Public transport cuts: 10 percent of bus and train services to disappear in 2021
Coronavirus has drastically altered the way people live and travel, consequently resulting in a significant drop in the number of people using public transport on a regular basis. The transport sector is struggling to stay afloat, and while the Dutch government has offered some financial support, 2021 will see operators cutting services by 10 percent.
Reduced services across the Netherlands in 2020
Due to the ongoing coronavirus crisis, the public transport companies that operate in the Netherlands have racked up half a billion euros of debt over the course of 2020 The government does plan to offer some financial compensation, however, according to Public Transport Netherlands (OV-NL), it will not be enough on its own.
In October it was announced that the companies that provide public transport in the Netherlands were planning cuts for the new year, but discussions were still ongoing so as to determine which services could be reduced. Now, they have announced their plans for 2021:
- Transdev (Connexxion) will cut bus services in Zeeland and North Holland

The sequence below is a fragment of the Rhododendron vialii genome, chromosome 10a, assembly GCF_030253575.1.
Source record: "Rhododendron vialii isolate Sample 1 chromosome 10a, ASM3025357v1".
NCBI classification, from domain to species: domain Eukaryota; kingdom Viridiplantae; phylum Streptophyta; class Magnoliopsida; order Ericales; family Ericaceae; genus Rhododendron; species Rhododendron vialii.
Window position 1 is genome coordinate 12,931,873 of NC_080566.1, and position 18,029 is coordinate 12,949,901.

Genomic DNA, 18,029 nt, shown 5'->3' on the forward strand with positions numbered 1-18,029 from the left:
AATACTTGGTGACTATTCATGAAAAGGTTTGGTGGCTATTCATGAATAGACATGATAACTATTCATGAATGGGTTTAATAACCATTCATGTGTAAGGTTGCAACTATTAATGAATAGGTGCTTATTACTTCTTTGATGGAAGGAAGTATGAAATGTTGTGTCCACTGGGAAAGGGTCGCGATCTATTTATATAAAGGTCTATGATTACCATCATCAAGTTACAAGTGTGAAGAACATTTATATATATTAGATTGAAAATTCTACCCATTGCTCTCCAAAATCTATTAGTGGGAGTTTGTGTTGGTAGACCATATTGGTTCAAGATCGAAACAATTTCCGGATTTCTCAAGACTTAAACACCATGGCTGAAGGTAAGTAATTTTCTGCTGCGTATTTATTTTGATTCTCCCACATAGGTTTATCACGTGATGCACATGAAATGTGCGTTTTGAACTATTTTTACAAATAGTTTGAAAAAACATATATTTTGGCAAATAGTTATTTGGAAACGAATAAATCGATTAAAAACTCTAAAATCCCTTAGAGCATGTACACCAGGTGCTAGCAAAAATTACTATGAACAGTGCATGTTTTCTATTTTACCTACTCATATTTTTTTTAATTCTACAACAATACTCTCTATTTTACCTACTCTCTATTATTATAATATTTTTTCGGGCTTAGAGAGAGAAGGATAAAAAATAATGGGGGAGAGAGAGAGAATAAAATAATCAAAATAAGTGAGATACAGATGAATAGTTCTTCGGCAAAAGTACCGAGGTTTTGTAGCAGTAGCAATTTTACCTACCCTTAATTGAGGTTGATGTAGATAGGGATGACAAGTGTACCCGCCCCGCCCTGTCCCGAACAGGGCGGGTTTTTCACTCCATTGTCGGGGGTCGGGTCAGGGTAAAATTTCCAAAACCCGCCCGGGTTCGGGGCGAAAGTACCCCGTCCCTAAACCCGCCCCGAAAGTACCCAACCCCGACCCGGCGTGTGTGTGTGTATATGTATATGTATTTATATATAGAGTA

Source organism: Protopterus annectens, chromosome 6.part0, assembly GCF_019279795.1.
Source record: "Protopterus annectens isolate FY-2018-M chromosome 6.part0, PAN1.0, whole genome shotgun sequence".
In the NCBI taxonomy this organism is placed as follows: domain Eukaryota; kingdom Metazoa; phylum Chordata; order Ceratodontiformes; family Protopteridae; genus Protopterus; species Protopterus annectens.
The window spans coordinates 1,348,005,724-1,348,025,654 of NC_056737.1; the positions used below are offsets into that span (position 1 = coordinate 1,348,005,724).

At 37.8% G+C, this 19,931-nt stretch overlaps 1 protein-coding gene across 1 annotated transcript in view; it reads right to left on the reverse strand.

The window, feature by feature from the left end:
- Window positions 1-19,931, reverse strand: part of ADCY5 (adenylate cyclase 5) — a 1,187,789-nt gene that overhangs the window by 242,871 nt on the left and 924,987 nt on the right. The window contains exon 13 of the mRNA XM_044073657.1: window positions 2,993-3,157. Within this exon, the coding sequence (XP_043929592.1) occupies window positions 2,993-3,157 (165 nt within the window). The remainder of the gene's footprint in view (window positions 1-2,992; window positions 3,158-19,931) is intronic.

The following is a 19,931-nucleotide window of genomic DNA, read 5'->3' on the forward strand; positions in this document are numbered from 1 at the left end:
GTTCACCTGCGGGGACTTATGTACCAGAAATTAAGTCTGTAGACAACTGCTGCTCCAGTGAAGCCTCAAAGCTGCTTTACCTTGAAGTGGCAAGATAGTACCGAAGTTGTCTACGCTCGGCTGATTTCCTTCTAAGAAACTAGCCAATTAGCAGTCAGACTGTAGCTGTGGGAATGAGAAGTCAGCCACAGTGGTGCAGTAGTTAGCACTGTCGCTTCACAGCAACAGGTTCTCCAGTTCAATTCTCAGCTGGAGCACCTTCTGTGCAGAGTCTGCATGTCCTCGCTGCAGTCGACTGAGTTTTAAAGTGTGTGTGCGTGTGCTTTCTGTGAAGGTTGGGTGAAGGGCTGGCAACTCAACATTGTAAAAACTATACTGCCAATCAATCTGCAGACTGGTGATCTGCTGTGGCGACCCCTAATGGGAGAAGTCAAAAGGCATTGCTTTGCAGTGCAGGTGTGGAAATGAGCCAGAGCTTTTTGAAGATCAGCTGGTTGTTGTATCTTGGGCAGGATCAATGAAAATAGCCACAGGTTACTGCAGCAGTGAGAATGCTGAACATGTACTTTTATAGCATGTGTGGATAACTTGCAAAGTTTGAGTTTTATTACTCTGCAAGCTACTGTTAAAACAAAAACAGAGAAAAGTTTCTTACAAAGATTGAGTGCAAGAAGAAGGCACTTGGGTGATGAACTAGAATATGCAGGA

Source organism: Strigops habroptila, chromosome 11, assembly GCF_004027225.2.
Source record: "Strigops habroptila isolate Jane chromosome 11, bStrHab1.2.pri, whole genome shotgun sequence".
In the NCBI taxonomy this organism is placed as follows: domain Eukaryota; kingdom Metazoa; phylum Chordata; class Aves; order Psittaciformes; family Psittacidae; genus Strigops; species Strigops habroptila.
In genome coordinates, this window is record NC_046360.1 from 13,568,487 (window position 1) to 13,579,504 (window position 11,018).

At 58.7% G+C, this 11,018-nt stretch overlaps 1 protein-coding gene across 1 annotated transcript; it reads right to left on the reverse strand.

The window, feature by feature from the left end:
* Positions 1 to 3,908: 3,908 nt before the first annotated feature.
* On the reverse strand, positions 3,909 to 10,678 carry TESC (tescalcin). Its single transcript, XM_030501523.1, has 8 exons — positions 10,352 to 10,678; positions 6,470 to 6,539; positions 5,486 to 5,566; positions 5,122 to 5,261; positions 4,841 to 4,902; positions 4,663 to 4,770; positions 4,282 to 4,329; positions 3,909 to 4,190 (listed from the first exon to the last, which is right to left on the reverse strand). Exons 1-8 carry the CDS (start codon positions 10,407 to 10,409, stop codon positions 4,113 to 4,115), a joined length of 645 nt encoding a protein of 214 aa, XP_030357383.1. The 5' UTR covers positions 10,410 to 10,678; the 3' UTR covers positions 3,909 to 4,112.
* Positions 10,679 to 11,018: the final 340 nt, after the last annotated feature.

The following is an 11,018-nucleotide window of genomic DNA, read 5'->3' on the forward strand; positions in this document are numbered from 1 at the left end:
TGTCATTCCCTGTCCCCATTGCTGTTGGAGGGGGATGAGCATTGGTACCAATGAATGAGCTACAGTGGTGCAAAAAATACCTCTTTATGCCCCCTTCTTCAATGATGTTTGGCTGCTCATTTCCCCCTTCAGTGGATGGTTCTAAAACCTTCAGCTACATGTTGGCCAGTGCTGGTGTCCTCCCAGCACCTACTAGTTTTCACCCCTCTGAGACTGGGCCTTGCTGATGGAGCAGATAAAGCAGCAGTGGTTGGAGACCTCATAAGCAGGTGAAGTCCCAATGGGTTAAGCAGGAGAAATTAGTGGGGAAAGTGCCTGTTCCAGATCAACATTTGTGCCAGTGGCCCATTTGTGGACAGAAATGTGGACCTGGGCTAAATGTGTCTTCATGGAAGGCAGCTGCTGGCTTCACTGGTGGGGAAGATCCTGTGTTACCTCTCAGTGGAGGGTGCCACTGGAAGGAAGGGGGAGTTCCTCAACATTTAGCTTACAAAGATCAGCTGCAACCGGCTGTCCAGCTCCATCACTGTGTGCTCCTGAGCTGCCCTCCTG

- Arriva will cut services in Friesland and South Holland
- Qbuzz will cut services in Groningen and Drenthe
- EBS will cut services in Waterland
- GVB will cut services in Amsterdam
Combined, these cuts will amount to public transport services across the country being stripped down by an average of 10 percent.
Pedro Peters, a spokesperson for OV-NL, told NU.nl these cuts were justified: “It saves a lot of money and there are far fewer travellers. From now on, people will just have to wait a little longer on some routes.”
The future of public transport
This announcement comes only weeks after NS announced reduced services for 2021 in a number of areas across the county. In October, GVB also revealed they would be running reduced nightly services, a logical decision, according to Peters: “because mainly partygoers made use of them, and that is not possible at the moment.”
In a statement on Friday morning, State Secretary Stientje van Veldhoven, Cora van Nieuwenhuizen, and Kajsa Ollongren, the government ministers for infrastructure and internal affairs respectively, announced plans to improve transport connections across less accessible areas of the Netherlands.
These investments will allow for improvements at the train stations in Nijmegen, Eindhoven, and Den Bosch. Lelylaan Station in Amsterdam will also undergo a vast transformation in the new year. There are also plans to extend the bicycle parking facilities at 46 stations across the Netherlands, and to improve rail connections with Germany. Lastly, Minister Van Nieuwenhuizen revealed construction plans for a number of Dutch motorways, including the A2, A4, A 50, AND A28.
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